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Tourism Economic [File size : 125 kb | Download]
Level: Bachelor Semester -Spring Year : 2017
Programme: BHM Full Marks: 100
Course: Tourism Economics Pass Marks: 45
Time : 3hrs.
Candidates are required to give their answers in their own words as far as practicable.
The figures in the margin indicate full marks.
Very Short Answer Questions .
Attempt all the questions. 10×2
- What is micro economics?
- Mention the free resources in the tourism economics?
- What are the variables constraining tourism demand.
- Explain about shift in supply curve.
- Define TR and MR.
- What is price discrimination under monopoly market?
- Define GDP.
- What is Balance of Payment.
- What are the non-tradable good in tourism and hospitality industry?
- Mention four macroeconomics variables?
Descriptive Answer Questions 6X10
Attempt any six questions
- Differentiate between micro and macro economics.
- Define elasticity? Mention the types of price elasticity.
- Describe the state of equilibrium at market in tourism and hospitality industry?
- Derivate TP, AP, and MP curve.
- Explain the process of price and output determination under perfect competition market.
- Discuss about the negative and positive impact of tourism in national economy.
- Mention the effect of tourism taxation in the tourism and hospitality industry.
Case Analysis 20
Read the case situation given below and answer the questions that follow:
The hospitality industry is a broad category of field with in service industry that includes lodging, event planning, theme parks, transportation, cruise line, and additional fields with in the tourism industry. The hospitality industry is a multibillion-dollar industry that depend on the availability of leisure time and disposable income. A hospitality unity such as facility maintenance and direct operations (servers, housekeepers,porters, kitchen workers, bartenders, management, marketing, and human resources, etc.)
Usage rate, or its inverse “vacancy rate”, is an important variable for the hospitality industry. Just as a factory owner would wish a productive asset to be in use as much as possible (as opposed to having to pay fixed costs while the factory is not producing), so do restaurants, hotels, and theme parks seek to maximize the number of customers they “process” in all sectors. This led to formation of services with the aim to increase usage rate provided by hotel consolidators. Information about required or offered products are brokered on business networks used by vendors as well as purchasers.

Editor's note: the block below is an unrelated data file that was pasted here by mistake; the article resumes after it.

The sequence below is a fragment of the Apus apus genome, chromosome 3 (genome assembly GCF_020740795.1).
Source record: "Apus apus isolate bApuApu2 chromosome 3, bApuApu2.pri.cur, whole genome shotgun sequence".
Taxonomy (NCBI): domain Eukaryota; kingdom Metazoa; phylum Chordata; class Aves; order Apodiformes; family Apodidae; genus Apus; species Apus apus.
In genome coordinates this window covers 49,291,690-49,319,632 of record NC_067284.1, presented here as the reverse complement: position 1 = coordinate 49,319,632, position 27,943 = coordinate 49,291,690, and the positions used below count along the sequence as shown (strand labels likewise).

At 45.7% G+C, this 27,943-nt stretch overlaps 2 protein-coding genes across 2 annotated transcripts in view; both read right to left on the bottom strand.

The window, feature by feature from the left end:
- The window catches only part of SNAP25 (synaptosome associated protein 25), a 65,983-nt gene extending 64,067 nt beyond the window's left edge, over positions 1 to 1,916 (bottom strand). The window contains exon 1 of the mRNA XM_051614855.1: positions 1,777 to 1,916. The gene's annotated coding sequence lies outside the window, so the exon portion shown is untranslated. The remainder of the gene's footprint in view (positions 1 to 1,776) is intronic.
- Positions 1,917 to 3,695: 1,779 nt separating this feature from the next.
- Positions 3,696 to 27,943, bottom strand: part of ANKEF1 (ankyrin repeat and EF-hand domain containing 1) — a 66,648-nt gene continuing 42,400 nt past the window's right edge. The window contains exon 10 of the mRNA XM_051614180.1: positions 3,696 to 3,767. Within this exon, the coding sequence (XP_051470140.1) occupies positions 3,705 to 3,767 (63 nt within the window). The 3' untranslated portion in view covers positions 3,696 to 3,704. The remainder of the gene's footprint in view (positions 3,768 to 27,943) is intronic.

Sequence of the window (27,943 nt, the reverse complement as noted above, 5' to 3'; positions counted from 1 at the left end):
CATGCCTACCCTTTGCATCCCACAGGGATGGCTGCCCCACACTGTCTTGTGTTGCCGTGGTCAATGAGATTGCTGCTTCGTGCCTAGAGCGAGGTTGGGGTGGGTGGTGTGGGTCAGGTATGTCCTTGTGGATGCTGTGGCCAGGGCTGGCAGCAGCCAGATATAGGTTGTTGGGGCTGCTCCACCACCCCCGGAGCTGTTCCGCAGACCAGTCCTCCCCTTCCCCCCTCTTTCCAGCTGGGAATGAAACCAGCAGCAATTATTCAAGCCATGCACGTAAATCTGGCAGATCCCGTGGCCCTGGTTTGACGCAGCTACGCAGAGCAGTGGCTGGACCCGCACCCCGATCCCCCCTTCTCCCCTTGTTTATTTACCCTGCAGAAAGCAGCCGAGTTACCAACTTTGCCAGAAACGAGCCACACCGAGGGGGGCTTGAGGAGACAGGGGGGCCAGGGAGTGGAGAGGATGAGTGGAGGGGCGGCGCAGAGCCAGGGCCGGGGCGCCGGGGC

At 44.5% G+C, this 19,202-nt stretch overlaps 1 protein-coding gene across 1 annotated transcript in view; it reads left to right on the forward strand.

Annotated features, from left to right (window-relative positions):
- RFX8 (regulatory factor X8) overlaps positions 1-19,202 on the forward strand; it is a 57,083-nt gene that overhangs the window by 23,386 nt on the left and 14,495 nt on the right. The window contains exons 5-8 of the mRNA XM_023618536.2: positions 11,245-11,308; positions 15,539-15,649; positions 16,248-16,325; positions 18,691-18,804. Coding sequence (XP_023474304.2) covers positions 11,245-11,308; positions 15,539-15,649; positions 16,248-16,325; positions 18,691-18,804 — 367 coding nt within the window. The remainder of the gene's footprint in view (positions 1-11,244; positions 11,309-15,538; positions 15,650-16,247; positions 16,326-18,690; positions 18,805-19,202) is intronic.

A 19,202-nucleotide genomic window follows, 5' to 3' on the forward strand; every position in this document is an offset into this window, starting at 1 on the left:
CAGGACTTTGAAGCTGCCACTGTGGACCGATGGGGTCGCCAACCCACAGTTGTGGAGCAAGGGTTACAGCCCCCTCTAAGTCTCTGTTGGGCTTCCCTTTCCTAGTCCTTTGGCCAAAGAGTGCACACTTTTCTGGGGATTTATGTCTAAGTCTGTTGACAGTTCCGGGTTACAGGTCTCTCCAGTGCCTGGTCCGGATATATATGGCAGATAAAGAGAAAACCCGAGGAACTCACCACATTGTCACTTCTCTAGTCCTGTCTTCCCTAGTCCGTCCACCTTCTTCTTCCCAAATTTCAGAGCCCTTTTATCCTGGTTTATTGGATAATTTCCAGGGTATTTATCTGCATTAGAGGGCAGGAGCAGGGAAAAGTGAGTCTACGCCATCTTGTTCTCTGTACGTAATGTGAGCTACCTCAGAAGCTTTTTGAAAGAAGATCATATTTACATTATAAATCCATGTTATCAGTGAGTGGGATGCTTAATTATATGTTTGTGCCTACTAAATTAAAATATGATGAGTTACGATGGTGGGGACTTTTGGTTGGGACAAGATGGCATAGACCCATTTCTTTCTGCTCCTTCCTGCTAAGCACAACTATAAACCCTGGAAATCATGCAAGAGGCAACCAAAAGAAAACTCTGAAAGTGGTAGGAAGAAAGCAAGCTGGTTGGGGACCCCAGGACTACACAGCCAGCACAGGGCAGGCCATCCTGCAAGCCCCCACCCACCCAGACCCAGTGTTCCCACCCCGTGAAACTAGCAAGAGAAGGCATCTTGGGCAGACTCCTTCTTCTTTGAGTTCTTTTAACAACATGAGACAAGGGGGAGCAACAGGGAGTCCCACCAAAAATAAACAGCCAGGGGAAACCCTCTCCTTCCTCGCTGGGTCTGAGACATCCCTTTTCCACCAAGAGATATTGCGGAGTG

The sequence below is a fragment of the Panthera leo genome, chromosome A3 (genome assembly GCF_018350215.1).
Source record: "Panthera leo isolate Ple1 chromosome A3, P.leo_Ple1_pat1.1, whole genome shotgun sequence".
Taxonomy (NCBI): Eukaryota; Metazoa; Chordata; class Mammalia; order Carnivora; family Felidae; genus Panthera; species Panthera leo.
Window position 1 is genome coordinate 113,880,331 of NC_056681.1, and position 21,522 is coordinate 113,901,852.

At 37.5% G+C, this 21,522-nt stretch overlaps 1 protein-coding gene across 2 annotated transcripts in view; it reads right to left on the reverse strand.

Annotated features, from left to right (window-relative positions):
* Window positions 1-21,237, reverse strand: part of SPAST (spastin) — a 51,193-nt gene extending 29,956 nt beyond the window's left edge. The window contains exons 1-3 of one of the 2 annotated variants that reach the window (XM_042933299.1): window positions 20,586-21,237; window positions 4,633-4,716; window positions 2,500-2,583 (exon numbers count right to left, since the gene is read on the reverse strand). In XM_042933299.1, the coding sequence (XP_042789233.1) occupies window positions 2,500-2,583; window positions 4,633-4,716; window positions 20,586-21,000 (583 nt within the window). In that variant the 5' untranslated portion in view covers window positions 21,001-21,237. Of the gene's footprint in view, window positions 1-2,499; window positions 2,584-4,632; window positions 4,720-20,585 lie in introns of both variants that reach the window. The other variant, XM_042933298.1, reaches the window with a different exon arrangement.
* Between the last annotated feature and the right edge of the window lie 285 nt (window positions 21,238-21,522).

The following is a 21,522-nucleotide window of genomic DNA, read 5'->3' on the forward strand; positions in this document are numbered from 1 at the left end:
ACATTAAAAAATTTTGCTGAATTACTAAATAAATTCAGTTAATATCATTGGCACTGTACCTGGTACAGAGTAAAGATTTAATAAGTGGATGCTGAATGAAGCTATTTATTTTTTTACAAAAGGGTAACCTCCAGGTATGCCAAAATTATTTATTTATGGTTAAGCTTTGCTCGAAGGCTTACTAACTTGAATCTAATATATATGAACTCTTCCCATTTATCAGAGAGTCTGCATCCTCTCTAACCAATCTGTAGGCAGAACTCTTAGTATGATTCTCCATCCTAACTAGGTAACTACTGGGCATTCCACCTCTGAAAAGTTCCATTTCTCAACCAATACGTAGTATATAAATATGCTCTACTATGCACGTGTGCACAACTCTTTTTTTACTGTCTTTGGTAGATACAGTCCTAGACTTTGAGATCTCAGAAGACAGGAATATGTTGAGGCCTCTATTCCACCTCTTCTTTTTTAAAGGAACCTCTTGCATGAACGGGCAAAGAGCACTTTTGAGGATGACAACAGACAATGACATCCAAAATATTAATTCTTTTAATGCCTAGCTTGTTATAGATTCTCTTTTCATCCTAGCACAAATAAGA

In looking at various industries, “barriers to entry” by newcomers and competitive advantages between current players are very important. Among outer things, hospitality industry players find advantage in old classics (location), initial and ongoing investment support (reflected in the material upkeep of facilities and the luxuries located therein), and particular themes adopted by the marketing arm of the organization in question (for example at theme restaurants). Also very important are the characteristics of the personnel working in direct contact with the customers. The authenticity, professionalism, and actual concern for the happiness and well~being of the customers that is communicated by successful organizations is a clear competitive advantage. Investment in the tourism industry means the creation of capital or goods capable of producing other goods or services in tourism
industry for earning higher profits in the private sector or regional revitalization and economic growth for public purposes. Nkwichi lodge in Mozambique is a good example. Investments to the projects created 75 jobs for locals supporting over 1,000 community members. It also established a community trust that built five local schools, a maternity clinic and a maize mill that provided nutrition and education to more than 350 farmers and their families. This is having a transforrnative impact on poverty reduction and improvements in the quality of life of some of the worlds poorest. While the answer is not 100 percent clear, it is clear that the tourism sector is growing and in particular in developing in transition countries. Its total contribution to global GDP has grown by 21 percent in the last decade to$5,992 billion in 2011. Developing countries can leverage tourism to support local companies and entrepreneurs in developing new products and exports. The tourism sector provides a means by which local entrepreneurs can experiment with new products and test them on international markets in their home country before exporting. International tourists typically create demand for products and services which may not have already existed in the local market and also demand certain quality standards. Whilst these can be a challenge to meet in the short-term, tourism creates the market and the incentive to drive the process leading to growth and improvement over time. Many developing countries have rich natural or cultural heritage assets such as national parks, coral reefs, rare species, ancient cities or monuments that are under threat. Often, states do not have the financial resources to allocate to the preservation of these areas and more creative ways of funding their protection must be sought. The revenue generated from tourism is one such solution -provided it is regulated and managed in a responsible manner.
Answer all questions
i. What is competitive advantage in tourism and hospitality?
ii. What is the reason behind the “barriers to entry” in tourism and hospitality industry?
iii. What are the problems of under developed countries for the tourism investment?
iv. How does local people benefited from tourism activities?